The Supply of Casks and Staves to the Royal Navy, 1770–1815

By Roger Morriss, published February 2007


The sailing Royal Navy needed wooden casks for fresh water, alcohol and food. Consumption peaked in 1805: Deptford Yard issued 72,253 tight casks and 72,073 dry casks, and the annual average at Portsmouth was 10,000 and at Plymouth 21,700. From the 1780s cask staves were principally English beech, from 1800, oak from Quebec, but the cost and scarcity of new staves in wartime led the Victualing Board to trial wrought-iron water tanks for ships’ ground tiers, in the Royal Oak, from 1809–12. In 1812 Dickinson and Maudsley were contracted to supply 1,000 two-tun tanks, which were delivered in 1813, and then to supply 1,000 more at 160 per month to Deptford. However, casks were used for food throughout the nineteenth century.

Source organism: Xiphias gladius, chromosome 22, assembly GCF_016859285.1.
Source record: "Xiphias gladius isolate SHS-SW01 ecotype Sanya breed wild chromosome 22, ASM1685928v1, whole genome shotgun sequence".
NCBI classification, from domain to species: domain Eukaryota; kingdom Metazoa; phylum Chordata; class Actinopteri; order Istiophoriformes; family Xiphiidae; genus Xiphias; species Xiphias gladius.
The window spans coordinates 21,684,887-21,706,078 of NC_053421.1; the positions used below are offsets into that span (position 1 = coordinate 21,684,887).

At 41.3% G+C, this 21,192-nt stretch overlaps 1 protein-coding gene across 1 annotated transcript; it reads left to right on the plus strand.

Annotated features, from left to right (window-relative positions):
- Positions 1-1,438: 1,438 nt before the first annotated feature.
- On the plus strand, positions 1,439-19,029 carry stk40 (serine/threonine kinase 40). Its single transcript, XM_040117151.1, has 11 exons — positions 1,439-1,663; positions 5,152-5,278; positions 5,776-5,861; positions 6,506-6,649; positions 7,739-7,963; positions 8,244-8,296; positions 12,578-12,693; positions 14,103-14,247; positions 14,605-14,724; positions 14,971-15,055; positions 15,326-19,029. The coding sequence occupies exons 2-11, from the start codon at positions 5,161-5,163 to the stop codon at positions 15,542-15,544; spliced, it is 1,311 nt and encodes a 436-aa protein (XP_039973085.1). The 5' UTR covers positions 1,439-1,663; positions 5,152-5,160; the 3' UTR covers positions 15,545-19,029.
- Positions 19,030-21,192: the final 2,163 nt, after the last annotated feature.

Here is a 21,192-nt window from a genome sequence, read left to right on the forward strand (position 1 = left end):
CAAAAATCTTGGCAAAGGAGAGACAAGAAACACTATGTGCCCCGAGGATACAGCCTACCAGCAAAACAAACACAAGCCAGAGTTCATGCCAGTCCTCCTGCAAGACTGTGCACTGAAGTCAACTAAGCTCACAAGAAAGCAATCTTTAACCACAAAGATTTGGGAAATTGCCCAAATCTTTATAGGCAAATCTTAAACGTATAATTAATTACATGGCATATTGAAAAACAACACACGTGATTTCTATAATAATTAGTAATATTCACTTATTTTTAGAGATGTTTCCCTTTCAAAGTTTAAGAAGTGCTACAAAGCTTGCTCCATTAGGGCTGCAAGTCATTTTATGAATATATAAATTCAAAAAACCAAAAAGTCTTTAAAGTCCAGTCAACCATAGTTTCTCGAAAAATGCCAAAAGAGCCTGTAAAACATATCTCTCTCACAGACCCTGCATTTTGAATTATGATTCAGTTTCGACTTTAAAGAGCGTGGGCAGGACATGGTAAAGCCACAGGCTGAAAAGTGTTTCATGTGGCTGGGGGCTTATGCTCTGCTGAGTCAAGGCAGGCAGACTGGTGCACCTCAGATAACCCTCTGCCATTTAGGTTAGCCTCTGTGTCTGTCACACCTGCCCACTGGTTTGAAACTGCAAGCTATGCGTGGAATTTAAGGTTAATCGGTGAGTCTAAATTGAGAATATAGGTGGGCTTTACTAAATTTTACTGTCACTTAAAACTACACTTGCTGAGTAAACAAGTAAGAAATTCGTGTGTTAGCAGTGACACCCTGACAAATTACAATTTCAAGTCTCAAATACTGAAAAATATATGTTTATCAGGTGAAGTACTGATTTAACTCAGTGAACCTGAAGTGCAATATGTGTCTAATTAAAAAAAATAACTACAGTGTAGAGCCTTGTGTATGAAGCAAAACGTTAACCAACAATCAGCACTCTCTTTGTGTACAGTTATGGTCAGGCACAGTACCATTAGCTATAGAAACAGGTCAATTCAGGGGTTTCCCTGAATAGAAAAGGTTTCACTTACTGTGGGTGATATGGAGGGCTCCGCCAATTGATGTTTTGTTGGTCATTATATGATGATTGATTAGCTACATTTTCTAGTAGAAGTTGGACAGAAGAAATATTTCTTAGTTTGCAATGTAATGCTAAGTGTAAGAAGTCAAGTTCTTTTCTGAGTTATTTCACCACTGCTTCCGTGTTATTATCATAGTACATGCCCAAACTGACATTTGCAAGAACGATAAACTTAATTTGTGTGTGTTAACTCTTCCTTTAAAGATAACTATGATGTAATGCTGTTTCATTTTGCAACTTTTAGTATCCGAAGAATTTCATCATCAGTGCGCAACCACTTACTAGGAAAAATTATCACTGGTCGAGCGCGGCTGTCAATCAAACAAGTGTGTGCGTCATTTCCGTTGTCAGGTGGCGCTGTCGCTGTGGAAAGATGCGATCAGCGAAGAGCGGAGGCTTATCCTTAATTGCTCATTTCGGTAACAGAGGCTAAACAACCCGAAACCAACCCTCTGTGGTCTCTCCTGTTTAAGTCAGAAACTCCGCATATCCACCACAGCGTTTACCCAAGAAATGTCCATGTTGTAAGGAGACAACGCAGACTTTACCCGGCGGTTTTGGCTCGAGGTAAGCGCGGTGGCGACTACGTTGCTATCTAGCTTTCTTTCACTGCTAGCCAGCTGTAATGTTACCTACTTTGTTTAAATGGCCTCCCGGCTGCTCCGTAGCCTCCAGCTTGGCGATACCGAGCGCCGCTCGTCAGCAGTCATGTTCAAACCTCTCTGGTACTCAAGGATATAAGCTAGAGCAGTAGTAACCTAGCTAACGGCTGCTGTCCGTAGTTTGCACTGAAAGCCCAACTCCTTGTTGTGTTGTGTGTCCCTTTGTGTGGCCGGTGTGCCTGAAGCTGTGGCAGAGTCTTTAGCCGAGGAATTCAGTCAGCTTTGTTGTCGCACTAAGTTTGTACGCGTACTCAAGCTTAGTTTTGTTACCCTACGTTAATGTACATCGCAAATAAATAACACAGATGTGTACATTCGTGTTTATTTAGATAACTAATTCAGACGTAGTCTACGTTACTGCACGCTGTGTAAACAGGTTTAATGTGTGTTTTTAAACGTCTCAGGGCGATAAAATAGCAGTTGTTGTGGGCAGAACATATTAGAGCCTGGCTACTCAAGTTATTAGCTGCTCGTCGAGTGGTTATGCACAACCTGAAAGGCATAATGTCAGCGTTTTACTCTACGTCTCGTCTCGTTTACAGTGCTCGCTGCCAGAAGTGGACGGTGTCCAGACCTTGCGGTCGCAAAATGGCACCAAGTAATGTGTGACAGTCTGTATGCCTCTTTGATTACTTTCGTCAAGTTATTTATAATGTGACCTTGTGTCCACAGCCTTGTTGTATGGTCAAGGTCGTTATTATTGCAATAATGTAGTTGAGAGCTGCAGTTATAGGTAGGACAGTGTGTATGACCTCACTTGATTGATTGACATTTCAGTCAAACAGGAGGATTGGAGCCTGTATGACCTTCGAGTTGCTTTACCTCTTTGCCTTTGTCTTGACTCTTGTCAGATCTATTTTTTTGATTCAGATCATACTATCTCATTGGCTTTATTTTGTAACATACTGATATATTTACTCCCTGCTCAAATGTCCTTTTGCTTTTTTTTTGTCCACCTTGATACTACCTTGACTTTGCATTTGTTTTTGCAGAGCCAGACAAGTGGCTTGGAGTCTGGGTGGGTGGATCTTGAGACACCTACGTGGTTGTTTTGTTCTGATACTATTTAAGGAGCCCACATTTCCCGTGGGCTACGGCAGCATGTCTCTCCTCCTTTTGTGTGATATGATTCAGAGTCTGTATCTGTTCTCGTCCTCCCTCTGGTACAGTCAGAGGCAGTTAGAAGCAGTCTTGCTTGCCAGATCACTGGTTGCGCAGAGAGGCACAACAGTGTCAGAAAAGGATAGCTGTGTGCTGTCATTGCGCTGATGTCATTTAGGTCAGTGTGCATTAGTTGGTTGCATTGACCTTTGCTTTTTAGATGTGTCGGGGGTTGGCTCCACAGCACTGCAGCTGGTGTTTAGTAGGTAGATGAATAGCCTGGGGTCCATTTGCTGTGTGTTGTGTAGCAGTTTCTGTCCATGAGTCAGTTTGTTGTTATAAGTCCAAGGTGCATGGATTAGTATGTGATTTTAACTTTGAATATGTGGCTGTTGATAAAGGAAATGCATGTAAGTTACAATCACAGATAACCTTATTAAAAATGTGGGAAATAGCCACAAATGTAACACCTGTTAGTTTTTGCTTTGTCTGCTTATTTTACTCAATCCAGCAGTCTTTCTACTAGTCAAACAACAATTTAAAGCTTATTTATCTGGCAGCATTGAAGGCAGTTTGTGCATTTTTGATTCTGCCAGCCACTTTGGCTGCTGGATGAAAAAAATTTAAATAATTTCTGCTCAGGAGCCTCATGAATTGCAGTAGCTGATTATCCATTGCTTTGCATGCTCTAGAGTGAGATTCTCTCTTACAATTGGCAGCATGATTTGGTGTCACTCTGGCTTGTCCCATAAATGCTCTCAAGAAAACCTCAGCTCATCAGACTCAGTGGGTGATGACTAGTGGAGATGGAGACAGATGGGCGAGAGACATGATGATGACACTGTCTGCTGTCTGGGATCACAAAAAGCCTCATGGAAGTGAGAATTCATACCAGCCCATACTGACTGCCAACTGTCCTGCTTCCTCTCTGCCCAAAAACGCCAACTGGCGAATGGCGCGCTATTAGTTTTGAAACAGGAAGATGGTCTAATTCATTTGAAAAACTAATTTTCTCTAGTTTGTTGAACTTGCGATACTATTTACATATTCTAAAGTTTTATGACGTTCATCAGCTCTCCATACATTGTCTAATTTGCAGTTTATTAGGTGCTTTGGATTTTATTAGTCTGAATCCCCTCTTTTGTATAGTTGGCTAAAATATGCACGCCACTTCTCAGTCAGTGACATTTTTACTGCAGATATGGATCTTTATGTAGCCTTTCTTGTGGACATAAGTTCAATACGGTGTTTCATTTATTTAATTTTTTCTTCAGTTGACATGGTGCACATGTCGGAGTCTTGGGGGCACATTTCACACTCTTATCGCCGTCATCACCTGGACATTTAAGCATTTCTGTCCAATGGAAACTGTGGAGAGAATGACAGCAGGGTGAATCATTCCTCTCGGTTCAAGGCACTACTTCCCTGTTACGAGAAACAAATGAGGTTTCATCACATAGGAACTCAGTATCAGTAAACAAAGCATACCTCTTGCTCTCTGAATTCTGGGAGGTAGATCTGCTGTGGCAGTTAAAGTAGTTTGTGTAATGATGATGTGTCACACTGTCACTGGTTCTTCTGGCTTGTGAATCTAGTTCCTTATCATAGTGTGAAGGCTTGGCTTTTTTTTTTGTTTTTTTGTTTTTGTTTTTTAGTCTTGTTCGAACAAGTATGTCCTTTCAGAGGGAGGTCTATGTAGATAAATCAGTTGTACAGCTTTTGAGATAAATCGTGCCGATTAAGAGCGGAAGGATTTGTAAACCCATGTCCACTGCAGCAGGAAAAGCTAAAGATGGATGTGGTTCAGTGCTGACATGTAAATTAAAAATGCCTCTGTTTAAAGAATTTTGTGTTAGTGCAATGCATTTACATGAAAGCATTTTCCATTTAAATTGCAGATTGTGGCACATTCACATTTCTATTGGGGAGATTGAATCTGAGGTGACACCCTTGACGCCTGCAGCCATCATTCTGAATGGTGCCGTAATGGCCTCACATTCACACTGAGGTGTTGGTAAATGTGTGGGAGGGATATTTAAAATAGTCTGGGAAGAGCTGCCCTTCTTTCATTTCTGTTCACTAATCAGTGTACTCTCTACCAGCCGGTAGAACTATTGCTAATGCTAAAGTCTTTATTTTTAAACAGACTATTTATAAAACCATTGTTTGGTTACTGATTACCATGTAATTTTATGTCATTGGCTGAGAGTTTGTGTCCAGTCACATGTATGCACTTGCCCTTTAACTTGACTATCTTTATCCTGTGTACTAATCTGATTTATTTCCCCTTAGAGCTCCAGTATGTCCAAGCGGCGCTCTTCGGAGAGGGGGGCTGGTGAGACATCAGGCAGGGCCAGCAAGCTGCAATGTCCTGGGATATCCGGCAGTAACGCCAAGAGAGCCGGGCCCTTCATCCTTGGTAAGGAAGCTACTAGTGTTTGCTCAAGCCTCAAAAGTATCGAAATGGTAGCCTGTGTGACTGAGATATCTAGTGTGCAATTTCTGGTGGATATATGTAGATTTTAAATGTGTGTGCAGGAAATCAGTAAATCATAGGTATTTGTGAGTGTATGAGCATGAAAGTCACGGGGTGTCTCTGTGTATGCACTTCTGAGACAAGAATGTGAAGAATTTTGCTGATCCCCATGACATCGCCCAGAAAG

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Filed under: Napoleonic War | Atlantic | Baltic | English Channel | American Revolution | Other (Eighteenth C) | Other (location)
Subjects include: Harbours & Dockyards | Logistics | Navies

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